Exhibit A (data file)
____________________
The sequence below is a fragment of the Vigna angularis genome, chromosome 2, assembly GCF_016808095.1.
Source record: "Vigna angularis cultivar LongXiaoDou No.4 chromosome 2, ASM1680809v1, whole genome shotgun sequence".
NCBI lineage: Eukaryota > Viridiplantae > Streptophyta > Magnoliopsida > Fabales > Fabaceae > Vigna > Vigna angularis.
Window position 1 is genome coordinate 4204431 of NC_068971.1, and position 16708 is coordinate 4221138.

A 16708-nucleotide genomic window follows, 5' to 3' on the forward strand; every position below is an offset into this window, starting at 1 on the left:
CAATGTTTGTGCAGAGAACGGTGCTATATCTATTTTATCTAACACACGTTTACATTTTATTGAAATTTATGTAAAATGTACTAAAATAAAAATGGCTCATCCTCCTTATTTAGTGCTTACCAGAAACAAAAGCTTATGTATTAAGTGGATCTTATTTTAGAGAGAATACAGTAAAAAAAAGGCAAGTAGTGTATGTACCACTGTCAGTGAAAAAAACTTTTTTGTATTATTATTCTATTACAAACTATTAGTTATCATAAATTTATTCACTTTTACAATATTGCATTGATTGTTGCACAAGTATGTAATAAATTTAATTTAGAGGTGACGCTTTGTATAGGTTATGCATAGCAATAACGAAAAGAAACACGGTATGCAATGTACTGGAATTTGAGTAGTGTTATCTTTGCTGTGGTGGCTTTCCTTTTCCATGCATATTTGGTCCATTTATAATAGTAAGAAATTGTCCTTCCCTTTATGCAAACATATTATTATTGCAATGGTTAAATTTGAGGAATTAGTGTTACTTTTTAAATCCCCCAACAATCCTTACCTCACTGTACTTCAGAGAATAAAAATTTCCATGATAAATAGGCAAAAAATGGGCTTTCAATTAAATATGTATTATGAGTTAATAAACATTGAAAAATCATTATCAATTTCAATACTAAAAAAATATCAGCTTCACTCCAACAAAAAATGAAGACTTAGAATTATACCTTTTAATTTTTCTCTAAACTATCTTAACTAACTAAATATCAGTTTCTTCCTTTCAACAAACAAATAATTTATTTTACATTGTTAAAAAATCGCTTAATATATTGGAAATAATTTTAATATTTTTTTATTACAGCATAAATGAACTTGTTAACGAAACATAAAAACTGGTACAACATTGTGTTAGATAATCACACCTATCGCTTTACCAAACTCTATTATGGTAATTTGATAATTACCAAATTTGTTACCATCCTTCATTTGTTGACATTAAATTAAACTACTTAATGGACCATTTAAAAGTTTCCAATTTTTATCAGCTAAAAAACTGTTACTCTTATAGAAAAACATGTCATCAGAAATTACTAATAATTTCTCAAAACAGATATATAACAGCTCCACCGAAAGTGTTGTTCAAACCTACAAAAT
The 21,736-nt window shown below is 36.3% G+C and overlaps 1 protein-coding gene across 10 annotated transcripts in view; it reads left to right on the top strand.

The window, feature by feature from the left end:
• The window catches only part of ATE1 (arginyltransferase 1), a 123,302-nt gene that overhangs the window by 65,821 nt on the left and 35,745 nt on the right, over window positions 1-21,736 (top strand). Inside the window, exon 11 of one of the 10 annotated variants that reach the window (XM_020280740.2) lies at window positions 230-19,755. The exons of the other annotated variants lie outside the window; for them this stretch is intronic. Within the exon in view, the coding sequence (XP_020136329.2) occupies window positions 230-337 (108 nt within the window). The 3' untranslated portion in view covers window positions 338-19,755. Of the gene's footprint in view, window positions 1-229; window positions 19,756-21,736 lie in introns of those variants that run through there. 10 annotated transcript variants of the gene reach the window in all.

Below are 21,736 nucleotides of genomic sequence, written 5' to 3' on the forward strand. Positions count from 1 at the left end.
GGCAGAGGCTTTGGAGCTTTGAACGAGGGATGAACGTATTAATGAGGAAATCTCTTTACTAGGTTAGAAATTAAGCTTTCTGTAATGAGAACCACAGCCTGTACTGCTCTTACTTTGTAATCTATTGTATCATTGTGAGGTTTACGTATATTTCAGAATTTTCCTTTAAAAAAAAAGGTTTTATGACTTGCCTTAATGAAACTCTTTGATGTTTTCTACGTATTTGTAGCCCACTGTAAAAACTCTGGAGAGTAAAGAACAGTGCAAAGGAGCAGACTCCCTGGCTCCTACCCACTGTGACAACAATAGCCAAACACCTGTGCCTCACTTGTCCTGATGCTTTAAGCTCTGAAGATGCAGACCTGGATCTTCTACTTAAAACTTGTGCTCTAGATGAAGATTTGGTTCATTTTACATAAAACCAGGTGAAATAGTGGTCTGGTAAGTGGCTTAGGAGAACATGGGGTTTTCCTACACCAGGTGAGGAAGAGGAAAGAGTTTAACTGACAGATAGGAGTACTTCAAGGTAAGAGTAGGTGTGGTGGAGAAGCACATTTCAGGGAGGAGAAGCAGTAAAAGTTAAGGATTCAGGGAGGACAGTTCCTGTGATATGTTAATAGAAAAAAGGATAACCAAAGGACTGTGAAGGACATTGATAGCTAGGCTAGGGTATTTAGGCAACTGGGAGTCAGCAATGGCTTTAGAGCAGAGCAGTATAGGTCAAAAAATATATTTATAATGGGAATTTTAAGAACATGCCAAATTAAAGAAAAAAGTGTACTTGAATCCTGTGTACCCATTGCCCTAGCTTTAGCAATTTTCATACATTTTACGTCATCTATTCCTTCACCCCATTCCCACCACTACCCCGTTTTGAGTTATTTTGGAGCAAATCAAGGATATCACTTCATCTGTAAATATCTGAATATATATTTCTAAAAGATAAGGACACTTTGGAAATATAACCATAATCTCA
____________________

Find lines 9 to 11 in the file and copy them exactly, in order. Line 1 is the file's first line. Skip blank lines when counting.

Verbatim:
• The window catches only part of ATE1 (arginyltransferase 1), a 123,302-nt gene that overhangs the window by 65,821 nt on the left and 35,745 nt on the right, over window positions 1-21,736 (top strand). Inside the window, exon 11 of one of the 10 annotated variants that reach the window (XM_020280740.2) lies at window positions 230-19,755. The exons of the other annotated variants lie outside the window; for them this stretch is intronic. Within the exon in view, the coding sequence (XP_020136329.2) occupies window positions 230-337 (108 nt within the window). The 3' untranslated portion in view covers window positions 338-19,755. Of the gene's footprint in view, window positions 1-229; window positions 19,756-21,736 lie in introns of those variants that run through there. 10 annotated transcript variants of the gene reach the window in all.

Below are 21,736 nucleotides of genomic sequence, written 5' to 3' on the forward strand. Positions count from 1 at the left end.
GGCAGAGGCTTTGGAGCTTTGAACGAGGGATGAACGTATTAATGAGGAAATCTCTTTACTAGGTTAGAAATTAAGCTTTCTGTAATGAGAACCACAGCCTGTACTGCTCTTACTTTGTAATCTATTGTATCATTGTGAGGTTTACGTATATTTCAGAATTTTCCTTTAAAAAAAAAGGTTTTATGACTTGCCTTAATGAAACTCTTTGATGTTTTCTACGTATTTGTAGCCCACTGTAAAAACTCTGGAGAGTAAAGAACAGTGCAAAGGAGCAGACTCCCTGGCTCCTACCCACTGTGACAACAATAGCCAAACACCTGTGCCTCACTTGTCCTGATGCTTTAAGCTCTGAAGATGCAGACCTGGATCTTCTACTTAAAACTTGTGCTCTAGATGAAGATTTGGTTCATTTTACATAAAACCAGGTGAAATAGTGGTCTGGTAAGTGGCTTAGGAGAACATGGGGTTTTCCTACACCAGGTGAGGAAGAGGAAAGAGTTTAACTGACAGATAGGAGTACTTCAAGGTAAGAGTAGGTGTGGTGGAGAAGCACATTTCAGGGAGGAGAAGCAGTAAAAGTTAAGGATTCAGGGAGGACAGTTCCTGTGATATGTTAATAGAAAAAAGGATAACCAAAGGACTGTGAAGGACATTGATAGCTAGGCTAGGGTATTTAGGCAACTGGGAGTCAGCAATGGCTTTAGAGCAGAGCAGTATAGGTCAAAAAATATATTTATAATGGGAATTTTAAGAACATGCCAAATTAAAGAAAAAAGTGTACTTGAATCCTGTGTACCCATTGCCCTAGCTTTAGCAATTTTCATACATTTTACGTCATCTATTCCTTCACCCCATTCCCACCACTACCCCGTTTTGAGTTATTTTGGAGCAAATCAAGGATATCACTTCATCTGTAAATATCTGAATATATATTTCTAAAAGATAAGGACACTTTGGAAATATAACCATAATCTCA